Let’s say you’re looking for statistics that show a direct return on investment from content marketing. They’re not easy to find. That’s why many marketers cite this Demand Metric statistic:

“Content marketing generates approximately three times as many leads as traditional marketing.”

What’s the problem? Demand Metric sells marketing software and solutions. The business benefits by promoting this information.

Moreover, the Demand Metric statistic comes from an infographic that seems outdated. The infographic lists four sources at the bottom. They either don’t work or go to pages that don’t have the stat above.

So where did the information come from? Who knows?

4. Use data, stats and research that are no more than two years old.

Always look for recent data. If the research is more than a year or two old, it will be less relevant than fresh content. This is especially important for topics that are evolving rapidly. These include generative artificial intelligence, renewable energy and global trade.

Some businesses and groups update their research every year. If you find a statistic that’s two or more years old, look for its more current counterpart. Industry associations and Google Scholar are great places to start your search.

5. Check the sample size.

Without knowing the sample size, you can’t establish the data’s significance. For example, if an article reports that 88% of executives agree that AI is an effective hiring tool, it’s unclear if the percentage is meaningful. A survey of 200 executives isn’t sufficient to predict the opinion of a group of 2,000 executives. Studies and reports include sample sizes, selection processes and any limitations.

If you’d like to learn more, SurveyMonkey explains the basics of sample size analysis. For a deeper dive, enter “sample size calculations for studies” in Google Scholar.

6. Provide the full data picture.

It’s misleading to use statistics without context. For example, don’t shortchange your audience by using statistics without comparable periods. If you wrote that B2B businesses increased their marketing spend by 60% in 2023, you’d leave buyers hanging. This begs the question, “from what?” Was it a 60% increase from the prior year or was it from another period?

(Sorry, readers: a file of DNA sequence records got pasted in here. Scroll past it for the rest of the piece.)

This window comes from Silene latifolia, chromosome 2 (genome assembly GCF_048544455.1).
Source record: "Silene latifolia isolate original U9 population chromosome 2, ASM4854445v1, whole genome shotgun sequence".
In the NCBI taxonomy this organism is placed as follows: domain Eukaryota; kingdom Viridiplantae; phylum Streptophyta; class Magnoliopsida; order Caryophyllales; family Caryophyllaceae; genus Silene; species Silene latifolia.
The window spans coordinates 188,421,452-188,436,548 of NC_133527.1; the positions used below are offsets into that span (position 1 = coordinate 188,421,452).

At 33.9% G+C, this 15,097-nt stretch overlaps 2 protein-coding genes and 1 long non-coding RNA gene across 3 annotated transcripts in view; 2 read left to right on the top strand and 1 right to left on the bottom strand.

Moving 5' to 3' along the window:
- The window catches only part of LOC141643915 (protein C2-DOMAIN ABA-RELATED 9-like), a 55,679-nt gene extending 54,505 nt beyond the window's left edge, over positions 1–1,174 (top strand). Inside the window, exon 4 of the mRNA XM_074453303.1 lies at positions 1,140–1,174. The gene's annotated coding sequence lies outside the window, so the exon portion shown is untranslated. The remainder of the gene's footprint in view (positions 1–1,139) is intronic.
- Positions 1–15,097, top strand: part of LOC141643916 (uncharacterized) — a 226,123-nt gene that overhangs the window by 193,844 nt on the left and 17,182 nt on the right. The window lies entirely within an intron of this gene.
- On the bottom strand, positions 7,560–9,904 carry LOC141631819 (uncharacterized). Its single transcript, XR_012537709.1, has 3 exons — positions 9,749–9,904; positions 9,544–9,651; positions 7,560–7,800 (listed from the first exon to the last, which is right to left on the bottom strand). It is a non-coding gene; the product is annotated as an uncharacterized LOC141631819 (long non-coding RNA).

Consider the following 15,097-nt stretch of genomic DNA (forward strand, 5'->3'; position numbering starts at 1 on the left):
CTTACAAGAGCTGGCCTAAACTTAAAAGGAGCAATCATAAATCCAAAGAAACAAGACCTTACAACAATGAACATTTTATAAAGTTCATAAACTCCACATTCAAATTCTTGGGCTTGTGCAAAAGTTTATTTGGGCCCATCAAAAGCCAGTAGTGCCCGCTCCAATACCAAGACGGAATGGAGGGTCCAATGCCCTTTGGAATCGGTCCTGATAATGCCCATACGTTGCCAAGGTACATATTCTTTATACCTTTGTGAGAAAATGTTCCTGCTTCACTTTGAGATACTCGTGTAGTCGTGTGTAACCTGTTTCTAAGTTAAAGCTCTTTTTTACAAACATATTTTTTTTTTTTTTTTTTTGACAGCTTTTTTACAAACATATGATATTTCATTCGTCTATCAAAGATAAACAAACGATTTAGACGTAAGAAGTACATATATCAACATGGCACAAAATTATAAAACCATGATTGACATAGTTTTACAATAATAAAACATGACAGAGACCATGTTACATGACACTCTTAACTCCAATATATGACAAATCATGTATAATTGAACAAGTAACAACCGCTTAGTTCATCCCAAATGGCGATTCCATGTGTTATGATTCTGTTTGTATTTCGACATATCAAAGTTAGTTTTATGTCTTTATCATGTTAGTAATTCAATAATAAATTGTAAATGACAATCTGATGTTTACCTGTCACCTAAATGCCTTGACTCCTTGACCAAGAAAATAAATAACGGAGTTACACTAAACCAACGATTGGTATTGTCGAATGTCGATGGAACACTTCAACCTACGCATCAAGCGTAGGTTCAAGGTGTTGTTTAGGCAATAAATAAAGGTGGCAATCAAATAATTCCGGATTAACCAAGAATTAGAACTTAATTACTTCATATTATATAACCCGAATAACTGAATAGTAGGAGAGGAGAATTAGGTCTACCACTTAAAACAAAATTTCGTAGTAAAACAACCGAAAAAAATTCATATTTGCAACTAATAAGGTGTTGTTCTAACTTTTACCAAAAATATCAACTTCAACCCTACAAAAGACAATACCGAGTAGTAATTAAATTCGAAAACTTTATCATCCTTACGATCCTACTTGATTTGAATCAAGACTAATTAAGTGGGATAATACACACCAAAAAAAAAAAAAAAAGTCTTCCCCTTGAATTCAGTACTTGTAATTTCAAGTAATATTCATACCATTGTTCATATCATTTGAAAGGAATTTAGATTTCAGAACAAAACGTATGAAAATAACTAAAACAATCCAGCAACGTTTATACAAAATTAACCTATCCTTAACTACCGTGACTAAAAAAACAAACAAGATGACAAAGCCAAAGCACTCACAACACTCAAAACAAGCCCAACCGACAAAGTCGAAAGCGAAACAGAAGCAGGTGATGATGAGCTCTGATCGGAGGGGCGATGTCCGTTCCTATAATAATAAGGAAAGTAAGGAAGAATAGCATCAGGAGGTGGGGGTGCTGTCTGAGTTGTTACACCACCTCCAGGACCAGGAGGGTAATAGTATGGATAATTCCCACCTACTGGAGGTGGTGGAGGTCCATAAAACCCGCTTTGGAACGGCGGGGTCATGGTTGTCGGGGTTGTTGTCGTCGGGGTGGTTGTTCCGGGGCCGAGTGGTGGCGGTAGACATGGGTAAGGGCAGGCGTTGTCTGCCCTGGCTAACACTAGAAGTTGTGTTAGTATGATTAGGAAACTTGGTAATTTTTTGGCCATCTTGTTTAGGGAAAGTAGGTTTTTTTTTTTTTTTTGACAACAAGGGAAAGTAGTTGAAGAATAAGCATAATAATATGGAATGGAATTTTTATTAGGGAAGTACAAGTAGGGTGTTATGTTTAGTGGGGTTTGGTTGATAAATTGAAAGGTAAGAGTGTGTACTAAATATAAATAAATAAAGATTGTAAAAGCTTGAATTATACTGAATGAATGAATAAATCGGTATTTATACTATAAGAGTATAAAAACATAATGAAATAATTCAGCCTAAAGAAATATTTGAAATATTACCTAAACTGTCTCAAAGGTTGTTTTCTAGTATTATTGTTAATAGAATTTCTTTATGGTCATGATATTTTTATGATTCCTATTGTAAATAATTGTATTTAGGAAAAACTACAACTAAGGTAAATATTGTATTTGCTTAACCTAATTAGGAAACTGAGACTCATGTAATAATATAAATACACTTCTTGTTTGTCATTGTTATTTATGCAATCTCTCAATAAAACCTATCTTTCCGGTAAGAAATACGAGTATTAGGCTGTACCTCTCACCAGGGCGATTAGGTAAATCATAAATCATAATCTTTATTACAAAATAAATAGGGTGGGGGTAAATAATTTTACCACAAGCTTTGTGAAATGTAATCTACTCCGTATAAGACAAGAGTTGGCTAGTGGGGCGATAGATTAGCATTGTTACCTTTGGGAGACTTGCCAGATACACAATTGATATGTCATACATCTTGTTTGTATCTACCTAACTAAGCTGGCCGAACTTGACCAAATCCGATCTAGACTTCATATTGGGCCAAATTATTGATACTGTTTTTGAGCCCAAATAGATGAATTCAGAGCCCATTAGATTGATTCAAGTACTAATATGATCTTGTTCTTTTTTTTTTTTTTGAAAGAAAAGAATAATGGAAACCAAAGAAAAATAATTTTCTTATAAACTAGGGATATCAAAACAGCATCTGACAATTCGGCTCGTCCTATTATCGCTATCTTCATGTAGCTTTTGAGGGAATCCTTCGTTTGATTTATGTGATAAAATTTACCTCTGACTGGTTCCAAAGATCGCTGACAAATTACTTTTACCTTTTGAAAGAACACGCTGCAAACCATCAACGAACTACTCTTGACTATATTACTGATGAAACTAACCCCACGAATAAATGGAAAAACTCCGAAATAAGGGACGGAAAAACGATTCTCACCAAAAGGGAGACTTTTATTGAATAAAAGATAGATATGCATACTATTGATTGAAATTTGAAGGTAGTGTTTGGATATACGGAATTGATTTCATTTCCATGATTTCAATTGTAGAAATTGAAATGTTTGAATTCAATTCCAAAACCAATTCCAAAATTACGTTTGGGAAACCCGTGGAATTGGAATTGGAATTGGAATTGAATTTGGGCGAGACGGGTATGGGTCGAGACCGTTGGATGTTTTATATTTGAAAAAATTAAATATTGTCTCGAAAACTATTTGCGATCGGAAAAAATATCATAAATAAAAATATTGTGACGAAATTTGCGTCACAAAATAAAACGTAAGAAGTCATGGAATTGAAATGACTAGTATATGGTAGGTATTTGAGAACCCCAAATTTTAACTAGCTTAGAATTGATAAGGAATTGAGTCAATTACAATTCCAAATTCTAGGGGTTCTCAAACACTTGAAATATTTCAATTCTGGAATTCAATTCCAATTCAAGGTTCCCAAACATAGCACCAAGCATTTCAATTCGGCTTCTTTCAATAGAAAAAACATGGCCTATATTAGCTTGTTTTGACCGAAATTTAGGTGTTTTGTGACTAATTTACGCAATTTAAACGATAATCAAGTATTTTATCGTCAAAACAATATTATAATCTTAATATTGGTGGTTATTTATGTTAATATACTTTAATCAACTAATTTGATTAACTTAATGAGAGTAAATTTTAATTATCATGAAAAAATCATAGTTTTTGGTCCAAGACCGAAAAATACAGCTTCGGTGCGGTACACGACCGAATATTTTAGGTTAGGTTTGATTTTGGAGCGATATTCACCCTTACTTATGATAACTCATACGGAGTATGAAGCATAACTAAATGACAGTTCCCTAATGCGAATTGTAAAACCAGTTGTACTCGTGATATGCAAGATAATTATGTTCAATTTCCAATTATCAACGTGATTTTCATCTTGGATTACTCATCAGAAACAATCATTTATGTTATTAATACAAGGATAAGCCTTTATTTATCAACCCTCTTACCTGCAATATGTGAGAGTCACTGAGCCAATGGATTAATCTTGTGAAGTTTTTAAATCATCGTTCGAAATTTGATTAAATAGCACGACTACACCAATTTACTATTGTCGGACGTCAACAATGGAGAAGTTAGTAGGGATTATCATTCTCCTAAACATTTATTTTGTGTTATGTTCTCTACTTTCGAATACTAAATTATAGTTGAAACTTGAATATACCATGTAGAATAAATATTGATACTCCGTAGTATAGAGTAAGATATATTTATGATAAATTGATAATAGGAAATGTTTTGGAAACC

Similarly, cherry-picking data that supports an agenda is deceptive. If you only select data that supports your conclusion, you’ll lose all credibility. You might as well hawk “cures” from a covered wagon.

7. Don’t use data from surveys or studies that paid participants.

Paying survey and study participants introduces the perception of bias. In addition, it can inflate the number of participants and influence their responses. Have you filled out a survey to receive a free Visa gift card? Then you know what I’m talking about. If someone paid participants, you might find this information in the fine print at the end. Instead, try to find alternative sources to support your content.

8. Fact-check everything.

As a former journalist, I don’t shirk fact-checking. In fact, I’m a stickler for it. Think of it as quality control for your content. If your B2B business makes equipment, you can darn well bet someone is responsible for quality control in the manufacturing process. Or if you work for a marketing firm, at least one other set of eyes reviews your content before you publish it.

When you fact-check, verify:

  • Spellings of people’s names and companies/organizations
  • People’s titles
  • Place names (cities, states, etc.)
  • Dates

Look for the information on social media profiles, bio pages, company websites, and relevant professional association/membership sites.

Finally, follow the journalists’ credo: “If your mother says she loves you, check it out!”

Embrace transparency

Statistics are a cornerstone for establishing credibility and authority in B2B marketing. By adhering to best practices and sourcing information from reputable sources, you can strengthen your brand’s reputation and elevate your content.